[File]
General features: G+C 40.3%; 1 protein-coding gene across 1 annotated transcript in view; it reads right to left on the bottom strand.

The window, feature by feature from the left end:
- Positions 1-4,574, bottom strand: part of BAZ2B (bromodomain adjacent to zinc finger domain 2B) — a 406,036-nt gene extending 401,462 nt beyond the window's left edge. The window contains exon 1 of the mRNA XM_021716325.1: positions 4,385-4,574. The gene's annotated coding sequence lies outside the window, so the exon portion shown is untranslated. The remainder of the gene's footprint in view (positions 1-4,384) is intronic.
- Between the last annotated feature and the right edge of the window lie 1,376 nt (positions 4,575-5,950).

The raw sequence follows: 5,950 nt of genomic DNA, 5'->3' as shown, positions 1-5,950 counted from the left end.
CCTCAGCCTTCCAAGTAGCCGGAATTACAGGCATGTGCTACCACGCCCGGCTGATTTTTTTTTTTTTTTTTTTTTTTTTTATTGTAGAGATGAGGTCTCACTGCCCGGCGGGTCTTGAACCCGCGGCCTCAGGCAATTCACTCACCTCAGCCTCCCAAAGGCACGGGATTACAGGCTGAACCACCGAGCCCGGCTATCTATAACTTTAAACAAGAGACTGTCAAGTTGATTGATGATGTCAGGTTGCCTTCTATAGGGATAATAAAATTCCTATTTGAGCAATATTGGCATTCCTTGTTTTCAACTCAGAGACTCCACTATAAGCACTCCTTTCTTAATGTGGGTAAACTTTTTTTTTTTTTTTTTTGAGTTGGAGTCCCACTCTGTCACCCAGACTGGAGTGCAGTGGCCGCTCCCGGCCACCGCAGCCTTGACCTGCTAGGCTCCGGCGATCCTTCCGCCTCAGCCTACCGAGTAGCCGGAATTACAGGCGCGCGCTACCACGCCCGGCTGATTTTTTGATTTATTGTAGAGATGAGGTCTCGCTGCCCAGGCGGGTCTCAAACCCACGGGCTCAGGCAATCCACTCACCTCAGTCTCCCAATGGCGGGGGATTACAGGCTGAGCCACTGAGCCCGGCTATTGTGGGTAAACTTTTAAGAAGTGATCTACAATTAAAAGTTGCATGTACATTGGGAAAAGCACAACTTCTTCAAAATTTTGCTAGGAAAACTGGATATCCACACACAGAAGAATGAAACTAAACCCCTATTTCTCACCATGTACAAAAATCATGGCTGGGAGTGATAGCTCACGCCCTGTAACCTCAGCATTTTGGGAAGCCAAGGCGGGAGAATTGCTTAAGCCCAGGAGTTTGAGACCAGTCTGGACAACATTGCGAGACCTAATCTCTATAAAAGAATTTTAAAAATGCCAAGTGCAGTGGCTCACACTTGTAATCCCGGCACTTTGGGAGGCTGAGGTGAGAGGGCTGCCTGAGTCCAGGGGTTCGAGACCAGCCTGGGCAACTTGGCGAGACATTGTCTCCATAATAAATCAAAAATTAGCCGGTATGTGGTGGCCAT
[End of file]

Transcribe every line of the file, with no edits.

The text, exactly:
General features: G+C 40.3%; 1 protein-coding gene across 1 annotated transcript in view; it reads right to left on the bottom strand.

The window, feature by feature from the left end:
- Positions 1-4,574, bottom strand: part of BAZ2B (bromodomain adjacent to zinc finger domain 2B) — a 406,036-nt gene extending 401,462 nt beyond the window's left edge. The window contains exon 1 of the mRNA XM_021716325.1: positions 4,385-4,574. The gene's annotated coding sequence lies outside the window, so the exon portion shown is untranslated. The remainder of the gene's footprint in view (positions 1-4,384) is intronic.
- Between the last annotated feature and the right edge of the window lie 1,376 nt (positions 4,575-5,950).

The raw sequence follows: 5,950 nt of genomic DNA, 5'->3' as shown, positions 1-5,950 counted from the left end.
CCTCAGCCTTCCAAGTAGCCGGAATTACAGGCATGTGCTACCACGCCCGGCTGATTTTTTTTTTTTTTTTTTTTTTTTTTATTGTAGAGATGAGGTCTCACTGCCCGGCGGGTCTTGAACCCGCGGCCTCAGGCAATTCACTCACCTCAGCCTCCCAAAGGCACGGGATTACAGGCTGAACCACCGAGCCCGGCTATCTATAACTTTAAACAAGAGACTGTCAAGTTGATTGATGATGTCAGGTTGCCTTCTATAGGGATAATAAAATTCCTATTTGAGCAATATTGGCATTCCTTGTTTTCAACTCAGAGACTCCACTATAAGCACTCCTTTCTTAATGTGGGTAAACTTTTTTTTTTTTTTTTTTGAGTTGGAGTCCCACTCTGTCACCCAGACTGGAGTGCAGTGGCCGCTCCCGGCCACCGCAGCCTTGACCTGCTAGGCTCCGGCGATCCTTCCGCCTCAGCCTACCGAGTAGCCGGAATTACAGGCGCGCGCTACCACGCCCGGCTGATTTTTTGATTTATTGTAGAGATGAGGTCTCGCTGCCCAGGCGGGTCTCAAACCCACGGGCTCAGGCAATCCACTCACCTCAGTCTCCCAATGGCGGGGGATTACAGGCTGAGCCACTGAGCCCGGCTATTGTGGGTAAACTTTTAAGAAGTGATCTACAATTAAAAGTTGCATGTACATTGGGAAAAGCACAACTTCTTCAAAATTTTGCTAGGAAAACTGGATATCCACACACAGAAGAATGAAACTAAACCCCTATTTCTCACCATGTACAAAAATCATGGCTGGGAGTGATAGCTCACGCCCTGTAACCTCAGCATTTTGGGAAGCCAAGGCGGGAGAATTGCTTAAGCCCAGGAGTTTGAGACCAGTCTGGACAACATTGCGAGACCTAATCTCTATAAAAGAATTTTAAAAATGCCAAGTGCAGTGGCTCACACTTGTAATCCCGGCACTTTGGGAGGCTGAGGTGAGAGGGCTGCCTGAGTCCAGGGGTTCGAGACCAGCCTGGGCAACTTGGCGAGACATTGTCTCCATAATAAATCAAAAATTAGCCGGTATGTGGTGGCCAT